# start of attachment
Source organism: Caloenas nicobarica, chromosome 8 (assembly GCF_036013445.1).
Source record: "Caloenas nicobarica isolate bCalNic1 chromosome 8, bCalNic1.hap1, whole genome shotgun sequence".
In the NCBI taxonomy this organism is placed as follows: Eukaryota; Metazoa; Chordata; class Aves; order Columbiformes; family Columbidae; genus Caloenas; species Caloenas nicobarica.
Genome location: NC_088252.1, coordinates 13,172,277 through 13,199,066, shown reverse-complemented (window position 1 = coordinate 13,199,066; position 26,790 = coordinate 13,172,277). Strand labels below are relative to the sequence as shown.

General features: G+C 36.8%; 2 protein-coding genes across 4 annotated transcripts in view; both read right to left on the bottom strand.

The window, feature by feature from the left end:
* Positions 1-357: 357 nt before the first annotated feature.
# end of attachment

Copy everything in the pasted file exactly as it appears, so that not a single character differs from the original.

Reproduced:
Source organism: Caloenas nicobarica, chromosome 8 (assembly GCF_036013445.1).
Source record: "Caloenas nicobarica isolate bCalNic1 chromosome 8, bCalNic1.hap1, whole genome shotgun sequence".
In the NCBI taxonomy this organism is placed as follows: Eukaryota; Metazoa; Chordata; class Aves; order Columbiformes; family Columbidae; genus Caloenas; species Caloenas nicobarica.
Genome location: NC_088252.1, coordinates 13,172,277 through 13,199,066, shown reverse-complemented (window position 1 = coordinate 13,199,066; position 26,790 = coordinate 13,172,277). Strand labels below are relative to the sequence as shown.

General features: G+C 36.8%; 2 protein-coding genes across 4 annotated transcripts in view; both read right to left on the bottom strand.

The window, feature by feature from the left end:
* Positions 1-357: 357 nt before the first annotated feature.